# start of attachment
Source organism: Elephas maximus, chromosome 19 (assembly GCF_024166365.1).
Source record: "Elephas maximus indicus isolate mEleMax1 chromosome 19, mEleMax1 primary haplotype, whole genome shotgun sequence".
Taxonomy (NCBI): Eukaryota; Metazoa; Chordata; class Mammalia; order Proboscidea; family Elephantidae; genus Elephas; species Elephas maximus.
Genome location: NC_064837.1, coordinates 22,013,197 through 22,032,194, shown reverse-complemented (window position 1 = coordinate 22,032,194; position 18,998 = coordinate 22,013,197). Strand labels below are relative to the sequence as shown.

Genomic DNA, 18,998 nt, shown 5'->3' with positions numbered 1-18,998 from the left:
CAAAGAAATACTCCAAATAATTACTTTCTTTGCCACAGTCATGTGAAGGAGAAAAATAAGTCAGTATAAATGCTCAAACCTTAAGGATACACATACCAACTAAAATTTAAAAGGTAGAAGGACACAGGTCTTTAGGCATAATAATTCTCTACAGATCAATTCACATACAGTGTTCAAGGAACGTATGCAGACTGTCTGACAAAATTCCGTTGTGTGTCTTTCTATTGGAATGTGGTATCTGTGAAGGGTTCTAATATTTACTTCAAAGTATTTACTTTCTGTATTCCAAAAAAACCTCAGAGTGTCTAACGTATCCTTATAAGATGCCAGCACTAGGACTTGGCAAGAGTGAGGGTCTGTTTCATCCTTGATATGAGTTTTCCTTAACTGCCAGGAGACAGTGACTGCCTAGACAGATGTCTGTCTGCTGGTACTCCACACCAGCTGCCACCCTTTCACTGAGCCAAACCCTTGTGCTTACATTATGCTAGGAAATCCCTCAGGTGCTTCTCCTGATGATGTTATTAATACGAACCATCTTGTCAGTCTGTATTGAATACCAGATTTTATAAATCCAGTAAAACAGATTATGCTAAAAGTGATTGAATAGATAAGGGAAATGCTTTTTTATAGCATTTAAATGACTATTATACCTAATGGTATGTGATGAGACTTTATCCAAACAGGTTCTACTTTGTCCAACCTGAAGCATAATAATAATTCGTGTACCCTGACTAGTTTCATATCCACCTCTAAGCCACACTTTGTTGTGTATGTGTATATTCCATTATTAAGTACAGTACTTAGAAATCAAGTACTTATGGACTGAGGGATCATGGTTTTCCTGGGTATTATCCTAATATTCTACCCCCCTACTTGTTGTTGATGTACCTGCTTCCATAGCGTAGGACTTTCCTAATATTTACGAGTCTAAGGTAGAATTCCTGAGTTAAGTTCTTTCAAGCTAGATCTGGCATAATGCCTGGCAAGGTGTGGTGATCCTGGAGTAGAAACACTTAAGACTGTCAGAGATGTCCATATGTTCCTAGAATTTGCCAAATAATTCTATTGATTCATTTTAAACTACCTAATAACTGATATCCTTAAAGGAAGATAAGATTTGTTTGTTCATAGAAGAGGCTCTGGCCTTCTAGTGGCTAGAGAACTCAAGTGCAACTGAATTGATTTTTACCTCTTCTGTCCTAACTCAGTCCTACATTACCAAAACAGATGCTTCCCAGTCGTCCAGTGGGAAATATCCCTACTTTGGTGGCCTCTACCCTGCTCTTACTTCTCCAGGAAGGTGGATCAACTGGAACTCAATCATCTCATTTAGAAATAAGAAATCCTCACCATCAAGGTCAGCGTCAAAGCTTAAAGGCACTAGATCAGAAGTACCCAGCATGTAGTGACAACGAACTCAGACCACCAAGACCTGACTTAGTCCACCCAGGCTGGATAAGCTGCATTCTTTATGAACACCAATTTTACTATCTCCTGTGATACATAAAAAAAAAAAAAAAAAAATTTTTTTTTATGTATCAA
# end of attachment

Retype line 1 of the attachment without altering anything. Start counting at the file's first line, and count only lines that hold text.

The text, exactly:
Source organism: Elephas maximus, chromosome 19 (assembly GCF_024166365.1).